boris's stupid bike scheme

Woebot

Administrator
Staff member
i saw this rank of square metal inserts on the pavement near me and also near russell square and i was thinking:

"what the hell are they for"

- then today the ones round the corner from me had this locking rig attached on top of them- and i twigged -

"oh no - it's boris's stupid bike scheme!"

whereby members can lock their special boris bikes up, kind of like a paranoid version of amsterdam's free bike scheme.

this must have cost millions and millions to implement.

BUT

who are these people who can't afford a bike and their own bike lock! a bike will cost you, what ten pounds. a free car scheme i can understand! it's a total bloody joke - a sickening waste of money - you'd think he was a labour politician by the way this has run.
 
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droid

Guest
There was a bike scheme brought in here along the lines of the one in Paris. Its been phenomenally successful. Bikes and facilities paid for by advertising. You register with a credit/debit card. Costs a few quid everytime depending on how long you take them for.

http://www.dublinbikes.ie/

Pretty certain the paid model is the most widely used in Europe. If it works here it'll work anywhere, and more bikes = safer to cycle.
 
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droid

Guest
:)

(PS: I was one of many grumpy old gits who said they'd all end up in a canal... 1 theft so far out of tens of thousands of journeys AFAIK.)
 

Mr. Tea

Shub-Niggurath, Please
Staff member
A bike that costs a tenner is probably not a bike that's going to last very long or be very safe to ride in busy streets and I think a lot of people are put off buying a decent bike by the threat of having it nicked. This scheme sidesteps that by providing rideable (I assume), practically un-nickable bikes.
 
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Slothrop

Tight but Polite
Also, when you have 'get more people to do X' schemes, you have to bear in mind that people don't act rationally. Hence tram systems are often useful even though you could have an absolutely ridiculous bus service covering the same route for a fraction of the cost - because a lot of people will ride a tram who wouldn't even think of getting on a bus.

Would still have preferred to see more and better bike routes, though - more useful signs, more direct routes etc.
 

jenks

thread death
Surprised at the hate here for the London version of Velib. The french love it, it works, pays for itself and has both residents and tourists using a very simple system that works out cheaper than public transport.Much of the financing is covered via advertising and I believe that Barclays are stumping up a wedge for the London system.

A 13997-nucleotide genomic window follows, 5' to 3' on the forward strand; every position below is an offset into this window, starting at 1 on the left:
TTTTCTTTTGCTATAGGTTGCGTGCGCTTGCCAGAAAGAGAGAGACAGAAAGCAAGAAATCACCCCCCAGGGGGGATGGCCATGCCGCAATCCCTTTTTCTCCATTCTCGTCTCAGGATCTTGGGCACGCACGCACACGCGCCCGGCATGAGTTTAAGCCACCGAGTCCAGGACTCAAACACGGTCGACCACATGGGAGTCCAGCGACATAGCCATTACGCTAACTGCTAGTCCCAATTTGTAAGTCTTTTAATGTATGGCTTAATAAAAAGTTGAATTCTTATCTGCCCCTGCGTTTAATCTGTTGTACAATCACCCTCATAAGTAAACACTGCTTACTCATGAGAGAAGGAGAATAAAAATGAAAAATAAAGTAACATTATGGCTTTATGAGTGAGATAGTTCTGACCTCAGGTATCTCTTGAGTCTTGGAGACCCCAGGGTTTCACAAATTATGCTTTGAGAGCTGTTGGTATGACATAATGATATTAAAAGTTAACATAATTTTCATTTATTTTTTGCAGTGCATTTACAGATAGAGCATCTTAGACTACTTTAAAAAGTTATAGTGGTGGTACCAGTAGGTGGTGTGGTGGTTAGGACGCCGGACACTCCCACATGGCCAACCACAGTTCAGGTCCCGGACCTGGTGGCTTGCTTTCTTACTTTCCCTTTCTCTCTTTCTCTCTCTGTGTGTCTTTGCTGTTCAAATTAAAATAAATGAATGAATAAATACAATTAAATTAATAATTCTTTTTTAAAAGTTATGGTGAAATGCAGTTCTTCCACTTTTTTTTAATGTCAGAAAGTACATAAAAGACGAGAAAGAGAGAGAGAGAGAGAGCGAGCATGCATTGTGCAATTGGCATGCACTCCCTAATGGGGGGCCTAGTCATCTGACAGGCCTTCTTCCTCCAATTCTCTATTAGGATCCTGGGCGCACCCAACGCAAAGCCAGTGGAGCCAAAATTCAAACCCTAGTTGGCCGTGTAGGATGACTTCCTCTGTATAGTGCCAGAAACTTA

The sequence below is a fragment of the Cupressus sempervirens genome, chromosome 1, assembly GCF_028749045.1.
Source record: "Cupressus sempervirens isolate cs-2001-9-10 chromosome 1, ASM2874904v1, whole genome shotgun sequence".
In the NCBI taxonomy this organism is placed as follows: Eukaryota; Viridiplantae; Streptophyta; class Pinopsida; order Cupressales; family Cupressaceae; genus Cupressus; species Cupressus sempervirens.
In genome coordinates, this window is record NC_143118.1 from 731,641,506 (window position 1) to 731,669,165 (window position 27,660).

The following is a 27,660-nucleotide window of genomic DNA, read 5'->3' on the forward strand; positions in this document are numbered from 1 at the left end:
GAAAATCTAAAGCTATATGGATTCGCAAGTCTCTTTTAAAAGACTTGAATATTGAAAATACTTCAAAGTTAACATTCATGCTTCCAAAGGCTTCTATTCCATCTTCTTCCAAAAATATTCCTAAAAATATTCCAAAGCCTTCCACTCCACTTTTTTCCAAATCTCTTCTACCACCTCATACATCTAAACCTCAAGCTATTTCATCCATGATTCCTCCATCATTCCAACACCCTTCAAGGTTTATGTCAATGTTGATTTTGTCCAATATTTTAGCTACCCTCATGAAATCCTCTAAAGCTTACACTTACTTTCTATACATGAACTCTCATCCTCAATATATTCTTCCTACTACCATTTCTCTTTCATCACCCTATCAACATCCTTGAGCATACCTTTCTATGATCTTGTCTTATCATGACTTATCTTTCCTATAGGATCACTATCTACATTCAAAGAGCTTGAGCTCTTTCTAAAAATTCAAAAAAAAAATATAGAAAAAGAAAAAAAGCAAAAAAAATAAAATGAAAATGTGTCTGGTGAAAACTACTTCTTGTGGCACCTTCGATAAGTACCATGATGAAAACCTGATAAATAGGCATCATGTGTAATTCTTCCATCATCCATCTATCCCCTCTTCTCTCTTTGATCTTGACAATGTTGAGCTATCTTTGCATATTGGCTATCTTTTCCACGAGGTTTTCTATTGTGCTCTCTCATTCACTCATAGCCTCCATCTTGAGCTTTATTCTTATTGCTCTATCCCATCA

London is ideal cycling territory and if this gets more people cycling in the city that is a good thing. Maybe people don't ride in London cos they are always getting their bikes nicked - if you can hire one, park it up without worry then that changes things as well.

I don't like Boris, in fact he is a buffoon, however he is following Montreal, Dublin and Paris on what is essentially a good thing - 'sickening waste of money' - I don't think so.
 
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droid

Guest
There is one minor negative - loads of people who use them here haven't been on a bike for years and could care less for the ROTR. My first encounter with them was when 10 Spanish students cycled down the pavement of one of the busiest shopping streets of the city... See also, mobiles whilst cycling, dangerous maneuvering and ignoring red lights to an insane degree.
 

Woebot

Administrator
Staff member
massively outvoted here. i just don't get the appeal. been riding the same shitty bike for ten years.
 
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droid

Guest
Personally I dont see the appeal either TBH, but I can see how it could appeal to a lot of people, and as I mentioned, anything that gets more cyclists out there is good for all cyclists.

EDIT: Actually there's a station beside my bus stop and another beside my studio. I could save myself a 20 minute walk on the days I dont bring my own bike in - for free!
 

HMGovt

Bamber Clatscoigne